Below are some more photos of the actual packaging.
I embarrassed myself at the Gift Fair booth of Blue Q, the Massachusetts-based company, founded in 1988 by brothers, Seth and Mitch Nash. The dieline has already featured at least four different product lines from this company: Miso Pretty, Total Bitch, Wash Away Your Sins, and Mental Case.
I, however, totally blanked out on the fact that each of these very
different-looking products are from the same company. Mitch patiently
explained to me how their company uses different designers (in-house
and otherwise) for different projects. A little research turned up a
2005 interview of Mitch by Steven Heller about Blue Q’s working relationships with various designers (and other topics).
Haley Johnson is the designer,
illustrator and copywriter who is behind Blue Q’s “Boss Lady” brand.
Boss Lady has a hilarious, western dominatrix thing going on—(reminds
me a little of Barbara Stanwyck in The Big Valley)—and
really illustrates the importance of strong copy writing. In addition
to the illustration and graphic design, Haley wrote all the tough-gal, romance copy including such nuggets as “Send
Dry Lips Packing,” “Dig in you heels,” "crack the whip” and
“Drive a hard bargain”. Read what she has to say about the project after the jump…
(more to read a lots more pictures of Boss Lady packaging)
Interesting correlation made here between cleanliness and voting. Voting as metaphor for washing. Similar to the soap, the soap box here provides a two part message front and back. Vote (wash) and Feel Good (and feel clean).
A “feel good” voter-registration drive in a red, black & white box? Consumer product as “change agent” trying to transform the body politic from dirty to clean? (…with an “olive branch fragrance”)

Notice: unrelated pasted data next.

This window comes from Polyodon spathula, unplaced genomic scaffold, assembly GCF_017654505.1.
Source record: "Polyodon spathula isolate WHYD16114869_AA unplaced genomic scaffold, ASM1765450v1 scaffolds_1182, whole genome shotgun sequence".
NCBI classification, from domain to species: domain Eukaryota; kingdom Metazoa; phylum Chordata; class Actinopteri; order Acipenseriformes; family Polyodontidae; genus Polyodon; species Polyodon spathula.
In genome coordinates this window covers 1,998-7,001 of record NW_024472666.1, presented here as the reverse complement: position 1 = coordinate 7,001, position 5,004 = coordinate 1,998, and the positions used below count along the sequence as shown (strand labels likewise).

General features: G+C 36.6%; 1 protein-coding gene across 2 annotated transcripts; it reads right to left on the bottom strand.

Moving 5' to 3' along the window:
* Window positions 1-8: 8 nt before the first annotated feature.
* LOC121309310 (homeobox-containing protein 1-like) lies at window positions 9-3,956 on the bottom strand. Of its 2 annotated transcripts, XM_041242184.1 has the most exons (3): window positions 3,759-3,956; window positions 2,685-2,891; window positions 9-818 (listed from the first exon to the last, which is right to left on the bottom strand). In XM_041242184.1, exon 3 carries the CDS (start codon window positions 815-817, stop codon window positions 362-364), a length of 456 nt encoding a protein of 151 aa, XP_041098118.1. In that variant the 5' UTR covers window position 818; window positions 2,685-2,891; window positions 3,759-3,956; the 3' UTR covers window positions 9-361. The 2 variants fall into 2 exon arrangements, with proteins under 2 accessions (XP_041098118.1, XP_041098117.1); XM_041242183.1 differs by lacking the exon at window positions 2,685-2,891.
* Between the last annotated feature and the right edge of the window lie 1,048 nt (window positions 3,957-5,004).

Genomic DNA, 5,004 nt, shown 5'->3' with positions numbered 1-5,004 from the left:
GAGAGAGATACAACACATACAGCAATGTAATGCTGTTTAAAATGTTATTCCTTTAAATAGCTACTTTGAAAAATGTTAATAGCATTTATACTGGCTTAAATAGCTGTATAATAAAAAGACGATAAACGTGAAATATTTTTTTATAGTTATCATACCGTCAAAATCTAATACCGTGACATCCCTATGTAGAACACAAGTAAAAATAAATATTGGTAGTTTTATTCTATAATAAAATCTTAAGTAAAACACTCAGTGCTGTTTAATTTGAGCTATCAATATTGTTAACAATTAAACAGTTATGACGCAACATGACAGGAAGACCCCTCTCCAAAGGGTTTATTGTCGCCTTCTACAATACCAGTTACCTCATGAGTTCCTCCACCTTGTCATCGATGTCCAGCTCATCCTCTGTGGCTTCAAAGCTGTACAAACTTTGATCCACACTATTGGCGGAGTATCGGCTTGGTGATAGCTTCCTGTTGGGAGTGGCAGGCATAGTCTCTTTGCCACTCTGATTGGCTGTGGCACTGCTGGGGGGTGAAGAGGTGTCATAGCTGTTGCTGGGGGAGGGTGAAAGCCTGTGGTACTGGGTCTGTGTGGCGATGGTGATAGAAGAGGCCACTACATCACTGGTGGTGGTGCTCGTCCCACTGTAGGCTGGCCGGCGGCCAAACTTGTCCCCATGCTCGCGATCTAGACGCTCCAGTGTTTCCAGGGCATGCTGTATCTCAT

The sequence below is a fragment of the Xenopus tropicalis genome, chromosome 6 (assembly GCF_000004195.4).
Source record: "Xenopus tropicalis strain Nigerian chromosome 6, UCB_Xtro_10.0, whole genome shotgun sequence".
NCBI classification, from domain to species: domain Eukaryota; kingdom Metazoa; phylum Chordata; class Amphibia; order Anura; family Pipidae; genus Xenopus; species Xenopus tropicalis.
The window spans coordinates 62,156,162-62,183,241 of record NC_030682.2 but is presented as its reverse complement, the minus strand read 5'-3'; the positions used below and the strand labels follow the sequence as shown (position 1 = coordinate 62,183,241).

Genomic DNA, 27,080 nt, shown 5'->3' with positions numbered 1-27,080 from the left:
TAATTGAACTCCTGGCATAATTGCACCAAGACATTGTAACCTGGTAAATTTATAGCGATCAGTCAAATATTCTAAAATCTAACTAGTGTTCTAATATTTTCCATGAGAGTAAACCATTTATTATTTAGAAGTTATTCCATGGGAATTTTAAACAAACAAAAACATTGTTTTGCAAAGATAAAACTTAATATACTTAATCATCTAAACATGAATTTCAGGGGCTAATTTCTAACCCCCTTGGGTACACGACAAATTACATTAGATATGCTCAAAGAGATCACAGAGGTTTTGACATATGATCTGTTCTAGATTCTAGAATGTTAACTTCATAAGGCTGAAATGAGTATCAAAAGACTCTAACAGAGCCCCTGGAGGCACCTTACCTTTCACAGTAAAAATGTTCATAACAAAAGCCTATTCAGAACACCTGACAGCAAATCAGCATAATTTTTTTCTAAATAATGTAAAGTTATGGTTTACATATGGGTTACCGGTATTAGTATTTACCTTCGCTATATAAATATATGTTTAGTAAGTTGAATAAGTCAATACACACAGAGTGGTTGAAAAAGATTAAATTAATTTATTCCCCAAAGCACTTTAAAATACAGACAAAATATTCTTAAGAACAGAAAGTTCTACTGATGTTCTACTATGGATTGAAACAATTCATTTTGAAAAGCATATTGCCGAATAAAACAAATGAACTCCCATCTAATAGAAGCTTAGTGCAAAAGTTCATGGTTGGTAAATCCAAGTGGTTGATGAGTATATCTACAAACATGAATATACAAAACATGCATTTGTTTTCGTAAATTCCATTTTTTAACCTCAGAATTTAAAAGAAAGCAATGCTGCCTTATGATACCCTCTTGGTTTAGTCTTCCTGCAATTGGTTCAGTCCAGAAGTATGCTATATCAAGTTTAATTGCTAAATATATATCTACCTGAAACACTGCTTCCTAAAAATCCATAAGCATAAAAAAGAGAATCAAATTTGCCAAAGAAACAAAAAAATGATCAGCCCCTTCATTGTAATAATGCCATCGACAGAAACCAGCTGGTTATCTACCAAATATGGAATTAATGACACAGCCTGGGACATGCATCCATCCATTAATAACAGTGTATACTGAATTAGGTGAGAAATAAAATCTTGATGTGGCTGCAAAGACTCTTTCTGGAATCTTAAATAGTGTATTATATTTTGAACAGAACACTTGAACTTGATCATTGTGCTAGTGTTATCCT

An anti-incumbent product, to be sure, but a more subtly, anti-incumbent product as compared to, say, Blue Q’s “George Bush’s Dumbass Head On A String Car Air Freshener.” But perhaps that subtly is what makes it all the more subversive. This soap is no joke.
New sustainable package from Paddywax, a Georgia-based candle-making company founded by Gretchen Hollingsworth and husband, David Duncan.
I’m seeing more and more of the classic egg-carton, molded pulp packaging around recently. I like it. I also like the twine and the striped hang-tag.
Paddywax’s packaging is designed by Principle
with offices in Houston, Texas and Quebec City. According to Pamela
Zuccker, a partner at the firm, their successful re-branding of
Paddywax began in 2004. Her email also included some information
confirming the new product packaging’s eco-credentials:
soy-based inks, to hemp twine, to recycled paper, this eco-sensitive
collection is committed to conserving our planets resources. The
chlorine free paper pulp box is manufactured in an ISO 14001 standard
facility with 100% post-industrial recycled paper. The packaging label
Beach Packaging Design
In the “Handmade” section of Gift Fair we noticed another example of a product made from used packaging. Gecko Trading re-purposes woven propylene rice bags to make its line of Eco-Weekender bags and accessories.
A similar recycled, pop fashion to the bags made from candy wrappers that were so popular a couple of years ago, but these bags are presumably less labor-intensive to make.
(more photos after the jump)
I have a soft spot for modest, dime-store header card packaging. (see my post about that topic on the dieline). This, however is something else, altogether. Dana Wyse, a Canadian artist, now living in Paris, makes powerfully ironic statements in her series of imaginary products. Packaged like inexpensive novelty items, these imaginary products promise to fulfill a wide range of human needs and desires—some of them not-so-nice.
(more photos and much more to read after the jump)
Couple of weeks ago, at Home Depot, a plastic header card for a
paint roller extension pole caught my eye. The package had a moving
image on it. Closer inspection revealed it to be “lenticular”
printing—(an animated printing technique developed in the 1940’s)—the
same process that put those "winking eye" novelty prizes into boxes of
At Gift Fair, I was surprised to find more
packaging that featured this early, special effects printing process at
the booth of the Danish design company, EGO open-minded individuals.
I had seen some of their products online, but I had never seen their
packaging before. Minimal white boxes with a black plaid pattern
(incorporating their logo) and every package in their product line
features an animated lenticular product image!
(a detail-photo and more to read after the jump)